In my mind, this is the worst reason to bring an alt to a raid, unless it’s a raid specifically designated for alts. In guilds with DKP lists, alts can sometimes bid on loot, often sharing a DKP pool with the main. Let’s imagine that a well-established guild has many long-time members with lots of DKP and a few new members with very little. One of these new members loses an item for their main spec to someone’s alt. How are they going to feel? And what will the effect on team morale be? This can be a hard lesson, because we all love our alts and get bored of farm content, but a guild has to think about the good of the whole. As painful as it might be, and as much as I’d like to go to Naxx someday on my alts, it’s best to keep alts out of raiding entirely. The exception, as I said, are raids designed to carry alts. If the guild is revisiting old content for giggles, then why not let everyone take their alts? But if the raid’s purpose is to gear up the players for the next level, you’re much better off with a full group of mains, even if some loot gets sharded as a consequence.

What if I Want to Switch Mains?

Sometimes a change in mains is the only thing that will make a player happy. In my mind, players should seek their bliss–but they should so so while being aware of other people’s needs. I can imagine two possible scenarios that allow a player to switch and keep his or her integrity intact.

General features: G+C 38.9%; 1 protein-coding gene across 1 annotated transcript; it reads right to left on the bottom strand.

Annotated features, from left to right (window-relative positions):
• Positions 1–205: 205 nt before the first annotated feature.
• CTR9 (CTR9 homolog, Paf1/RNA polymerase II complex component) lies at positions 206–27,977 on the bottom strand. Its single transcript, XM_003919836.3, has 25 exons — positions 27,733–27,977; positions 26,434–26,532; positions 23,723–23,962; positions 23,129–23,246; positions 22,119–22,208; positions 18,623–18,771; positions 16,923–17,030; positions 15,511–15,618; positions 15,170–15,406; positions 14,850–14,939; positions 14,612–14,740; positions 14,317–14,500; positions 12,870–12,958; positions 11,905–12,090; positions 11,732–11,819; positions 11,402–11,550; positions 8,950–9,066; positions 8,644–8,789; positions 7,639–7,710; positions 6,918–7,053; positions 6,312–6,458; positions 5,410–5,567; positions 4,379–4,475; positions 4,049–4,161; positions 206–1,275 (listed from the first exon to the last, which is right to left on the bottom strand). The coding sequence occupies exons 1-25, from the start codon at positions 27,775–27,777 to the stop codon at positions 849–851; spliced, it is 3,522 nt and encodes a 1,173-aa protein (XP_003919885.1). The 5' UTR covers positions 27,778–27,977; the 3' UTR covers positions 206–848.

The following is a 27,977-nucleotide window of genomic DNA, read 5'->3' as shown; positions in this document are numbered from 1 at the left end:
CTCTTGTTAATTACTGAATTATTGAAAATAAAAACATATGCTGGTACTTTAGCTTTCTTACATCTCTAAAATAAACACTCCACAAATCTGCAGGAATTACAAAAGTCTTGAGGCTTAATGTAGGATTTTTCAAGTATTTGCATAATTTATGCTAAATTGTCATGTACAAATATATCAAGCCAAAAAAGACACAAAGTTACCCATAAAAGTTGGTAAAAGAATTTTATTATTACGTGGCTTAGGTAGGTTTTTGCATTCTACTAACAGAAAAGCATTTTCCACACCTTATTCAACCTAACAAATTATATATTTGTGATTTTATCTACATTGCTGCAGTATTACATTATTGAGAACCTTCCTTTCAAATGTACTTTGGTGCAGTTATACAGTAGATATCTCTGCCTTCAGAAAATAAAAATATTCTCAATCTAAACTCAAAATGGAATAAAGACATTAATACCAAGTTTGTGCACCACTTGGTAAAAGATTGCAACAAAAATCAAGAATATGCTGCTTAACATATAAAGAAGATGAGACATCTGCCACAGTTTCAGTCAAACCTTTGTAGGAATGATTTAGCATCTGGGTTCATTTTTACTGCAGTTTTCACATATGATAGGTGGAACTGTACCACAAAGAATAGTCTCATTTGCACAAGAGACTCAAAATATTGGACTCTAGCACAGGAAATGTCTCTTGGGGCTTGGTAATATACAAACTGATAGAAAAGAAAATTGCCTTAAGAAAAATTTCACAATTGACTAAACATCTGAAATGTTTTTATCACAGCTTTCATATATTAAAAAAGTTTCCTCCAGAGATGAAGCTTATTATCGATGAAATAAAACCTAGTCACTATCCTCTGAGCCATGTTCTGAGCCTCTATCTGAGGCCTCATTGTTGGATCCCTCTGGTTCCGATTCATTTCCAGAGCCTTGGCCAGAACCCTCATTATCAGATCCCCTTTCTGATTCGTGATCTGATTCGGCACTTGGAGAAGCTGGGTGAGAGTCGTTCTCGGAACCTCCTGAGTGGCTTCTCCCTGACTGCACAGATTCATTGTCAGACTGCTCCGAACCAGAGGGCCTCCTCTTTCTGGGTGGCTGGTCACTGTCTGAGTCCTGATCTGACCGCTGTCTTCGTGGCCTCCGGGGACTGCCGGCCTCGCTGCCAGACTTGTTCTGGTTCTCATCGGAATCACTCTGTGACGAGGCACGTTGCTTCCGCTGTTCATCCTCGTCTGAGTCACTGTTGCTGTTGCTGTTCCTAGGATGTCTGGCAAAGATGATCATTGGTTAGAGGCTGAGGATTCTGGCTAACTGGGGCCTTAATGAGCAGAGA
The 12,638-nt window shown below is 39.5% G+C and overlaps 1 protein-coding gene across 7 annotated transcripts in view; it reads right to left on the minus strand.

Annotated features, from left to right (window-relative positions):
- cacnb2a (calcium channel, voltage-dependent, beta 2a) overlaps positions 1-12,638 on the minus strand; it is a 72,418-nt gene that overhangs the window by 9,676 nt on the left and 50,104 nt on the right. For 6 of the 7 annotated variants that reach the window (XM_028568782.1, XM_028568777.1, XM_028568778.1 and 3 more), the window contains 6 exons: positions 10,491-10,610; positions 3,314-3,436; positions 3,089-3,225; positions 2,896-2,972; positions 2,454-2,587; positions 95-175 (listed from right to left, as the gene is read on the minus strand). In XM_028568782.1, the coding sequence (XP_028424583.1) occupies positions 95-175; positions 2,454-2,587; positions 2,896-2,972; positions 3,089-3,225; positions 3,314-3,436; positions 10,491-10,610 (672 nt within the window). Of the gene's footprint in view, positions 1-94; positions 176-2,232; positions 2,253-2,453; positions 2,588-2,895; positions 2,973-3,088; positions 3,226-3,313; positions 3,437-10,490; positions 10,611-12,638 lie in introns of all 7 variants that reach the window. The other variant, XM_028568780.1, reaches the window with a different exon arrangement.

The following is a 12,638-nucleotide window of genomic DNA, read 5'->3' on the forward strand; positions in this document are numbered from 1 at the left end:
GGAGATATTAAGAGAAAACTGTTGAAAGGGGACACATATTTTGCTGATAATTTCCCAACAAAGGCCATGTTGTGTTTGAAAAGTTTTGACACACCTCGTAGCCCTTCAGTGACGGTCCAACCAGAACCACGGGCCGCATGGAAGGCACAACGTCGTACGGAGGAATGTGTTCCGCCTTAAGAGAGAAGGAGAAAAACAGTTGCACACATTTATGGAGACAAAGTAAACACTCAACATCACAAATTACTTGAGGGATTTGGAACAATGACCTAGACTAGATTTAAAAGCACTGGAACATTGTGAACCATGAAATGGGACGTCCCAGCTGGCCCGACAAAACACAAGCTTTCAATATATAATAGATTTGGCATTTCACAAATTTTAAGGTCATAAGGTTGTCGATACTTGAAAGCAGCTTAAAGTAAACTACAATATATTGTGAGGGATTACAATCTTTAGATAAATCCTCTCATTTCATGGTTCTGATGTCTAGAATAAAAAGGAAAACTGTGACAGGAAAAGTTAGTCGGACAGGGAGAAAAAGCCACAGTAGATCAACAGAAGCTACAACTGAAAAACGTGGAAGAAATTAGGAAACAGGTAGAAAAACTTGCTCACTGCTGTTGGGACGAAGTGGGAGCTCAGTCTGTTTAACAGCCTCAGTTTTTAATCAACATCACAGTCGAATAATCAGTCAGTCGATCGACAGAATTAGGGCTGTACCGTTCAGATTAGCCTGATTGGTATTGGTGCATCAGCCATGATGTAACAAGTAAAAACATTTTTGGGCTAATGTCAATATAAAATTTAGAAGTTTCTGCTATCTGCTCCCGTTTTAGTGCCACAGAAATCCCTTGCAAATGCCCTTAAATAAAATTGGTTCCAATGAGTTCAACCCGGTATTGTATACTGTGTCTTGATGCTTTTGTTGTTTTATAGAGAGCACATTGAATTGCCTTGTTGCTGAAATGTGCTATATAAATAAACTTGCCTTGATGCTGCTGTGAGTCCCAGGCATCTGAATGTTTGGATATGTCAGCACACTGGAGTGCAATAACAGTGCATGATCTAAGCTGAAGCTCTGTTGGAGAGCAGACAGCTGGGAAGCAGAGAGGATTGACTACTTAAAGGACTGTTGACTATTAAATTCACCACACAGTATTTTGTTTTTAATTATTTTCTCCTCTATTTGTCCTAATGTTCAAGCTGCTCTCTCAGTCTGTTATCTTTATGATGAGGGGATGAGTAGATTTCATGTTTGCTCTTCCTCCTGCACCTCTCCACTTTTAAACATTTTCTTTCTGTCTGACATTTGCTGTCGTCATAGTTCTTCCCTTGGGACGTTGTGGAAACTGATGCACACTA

1. The player who wants to switch is able to do so in a way that supports the guild.

If one of Conquest’s four resto druids really, truly wanted to switch to another healing class, and was willing to let that class be paladin or shaman, I would support them. Sure, I’d be skeptical until the alt in question reached 80, but I would be willing to do a little extra personal work to support the new character. However, once the person switched, I’d hold them to it. There would be no going back to the former main once the new main had an acceptable gear set. That essentially causes the guild to have to re-make its plans twice. I’ve been burned in the past by asking people to switch to an alt either temporarily or permanently in order to ensure better class balance for a raid. I’ll never do that again–and I’ll keep people from switching themselves to a character they don’t really like if at all possible. I’d only support a change of main if it was permanent and favorable for both the individual and the team.

2. The player switches mains and respectfully leaves for a guild that needs a player in that role.